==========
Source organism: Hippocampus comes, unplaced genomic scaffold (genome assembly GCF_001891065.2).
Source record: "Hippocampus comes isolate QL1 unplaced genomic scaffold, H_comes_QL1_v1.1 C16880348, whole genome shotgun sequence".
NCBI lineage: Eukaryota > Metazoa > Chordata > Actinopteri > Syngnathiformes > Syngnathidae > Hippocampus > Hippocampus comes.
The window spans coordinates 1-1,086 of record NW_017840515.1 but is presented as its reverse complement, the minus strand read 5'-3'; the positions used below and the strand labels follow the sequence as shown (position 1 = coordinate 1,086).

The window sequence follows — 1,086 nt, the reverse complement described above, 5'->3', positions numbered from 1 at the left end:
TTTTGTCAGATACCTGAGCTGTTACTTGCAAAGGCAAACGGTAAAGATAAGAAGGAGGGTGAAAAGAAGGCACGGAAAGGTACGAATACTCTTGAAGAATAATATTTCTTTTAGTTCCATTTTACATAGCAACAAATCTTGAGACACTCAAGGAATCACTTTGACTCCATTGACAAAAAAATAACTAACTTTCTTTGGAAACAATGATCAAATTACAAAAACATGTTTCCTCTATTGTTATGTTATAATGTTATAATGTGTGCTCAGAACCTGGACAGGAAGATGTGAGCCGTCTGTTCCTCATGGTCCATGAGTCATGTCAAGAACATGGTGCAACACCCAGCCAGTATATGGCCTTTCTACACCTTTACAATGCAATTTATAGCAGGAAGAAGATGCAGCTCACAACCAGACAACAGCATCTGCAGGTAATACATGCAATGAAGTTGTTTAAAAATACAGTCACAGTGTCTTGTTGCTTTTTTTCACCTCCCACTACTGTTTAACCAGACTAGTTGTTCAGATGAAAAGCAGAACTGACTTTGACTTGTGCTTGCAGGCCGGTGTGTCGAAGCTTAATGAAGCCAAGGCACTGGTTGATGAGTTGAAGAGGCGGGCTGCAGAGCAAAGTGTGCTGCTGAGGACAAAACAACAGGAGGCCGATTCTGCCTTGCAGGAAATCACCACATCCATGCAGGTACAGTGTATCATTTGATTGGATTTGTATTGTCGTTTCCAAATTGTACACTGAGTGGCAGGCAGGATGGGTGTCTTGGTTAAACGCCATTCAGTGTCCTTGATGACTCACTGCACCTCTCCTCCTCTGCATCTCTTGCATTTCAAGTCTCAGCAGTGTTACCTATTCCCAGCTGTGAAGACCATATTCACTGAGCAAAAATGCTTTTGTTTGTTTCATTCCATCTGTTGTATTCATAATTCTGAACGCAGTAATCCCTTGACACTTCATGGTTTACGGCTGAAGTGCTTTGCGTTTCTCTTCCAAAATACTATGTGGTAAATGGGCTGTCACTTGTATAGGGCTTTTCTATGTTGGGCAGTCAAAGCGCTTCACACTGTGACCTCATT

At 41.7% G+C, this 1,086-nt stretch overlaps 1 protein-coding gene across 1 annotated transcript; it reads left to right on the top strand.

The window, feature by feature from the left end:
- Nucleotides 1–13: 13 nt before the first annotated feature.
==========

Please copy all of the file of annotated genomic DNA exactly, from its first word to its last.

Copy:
Source organism: Hippocampus comes, unplaced genomic scaffold (genome assembly GCF_001891065.2).
Source record: "Hippocampus comes isolate QL1 unplaced genomic scaffold, H_comes_QL1_v1.1 C16880348, whole genome shotgun sequence".
NCBI lineage: Eukaryota > Metazoa > Chordata > Actinopteri > Syngnathiformes > Syngnathidae > Hippocampus > Hippocampus comes.
The window spans coordinates 1-1,086 of record NW_017840515.1 but is presented as its reverse complement, the minus strand read 5'-3'; the positions used below and the strand labels follow the sequence as shown (position 1 = coordinate 1,086).

The window sequence follows — 1,086 nt, the reverse complement described above, 5'->3', positions numbered from 1 at the left end:
TTTTGTCAGATACCTGAGCTGTTACTTGCAAAGGCAAACGGTAAAGATAAGAAGGAGGGTGAAAAGAAGGCACGGAAAGGTACGAATACTCTTGAAGAATAATATTTCTTTTAGTTCCATTTTACATAGCAACAAATCTTGAGACACTCAAGGAATCACTTTGACTCCATTGACAAAAAAATAACTAACTTTCTTTGGAAACAATGATCAAATTACAAAAACATGTTTCCTCTATTGTTATGTTATAATGTTATAATGTGTGCTCAGAACCTGGACAGGAAGATGTGAGCCGTCTGTTCCTCATGGTCCATGAGTCATGTCAAGAACATGGTGCAACACCCAGCCAGTATATGGCCTTTCTACACCTTTACAATGCAATTTATAGCAGGAAGAAGATGCAGCTCACAACCAGACAACAGCATCTGCAGGTAATACATGCAATGAAGTTGTTTAAAAATACAGTCACAGTGTCTTGTTGCTTTTTTTCACCTCCCACTACTGTTTAACCAGACTAGTTGTTCAGATGAAAAGCAGAACTGACTTTGACTTGTGCTTGCAGGCCGGTGTGTCGAAGCTTAATGAAGCCAAGGCACTGGTTGATGAGTTGAAGAGGCGGGCTGCAGAGCAAAGTGTGCTGCTGAGGACAAAACAACAGGAGGCCGATTCTGCCTTGCAGGAAATCACCACATCCATGCAGGTACAGTGTATCATTTGATTGGATTTGTATTGTCGTTTCCAAATTGTACACTGAGTGGCAGGCAGGATGGGTGTCTTGGTTAAACGCCATTCAGTGTCCTTGATGACTCACTGCACCTCTCCTCCTCTGCATCTCTTGCATTTCAAGTCTCAGCAGTGTTACCTATTCCCAGCTGTGAAGACCATATTCACTGAGCAAAAATGCTTTTGTTTGTTTCATTCCATCTGTTGTATTCATAATTCTGAACGCAGTAATCCCTTGACACTTCATGGTTTACGGCTGAAGTGCTTTGCGTTTCTCTTCCAAAATACTATGTGGTAAATGGGCTGTCACTTGTATAGGGCTTTTCTATGTTGGGCAGTCAAAGCGCTTCACACTGTGACCTCATT

At 41.7% G+C, this 1,086-nt stretch overlaps 1 protein-coding gene across 1 annotated transcript; it reads left to right on the top strand.

The window, feature by feature from the left end:
- Nucleotides 1–13: 13 nt before the first annotated feature.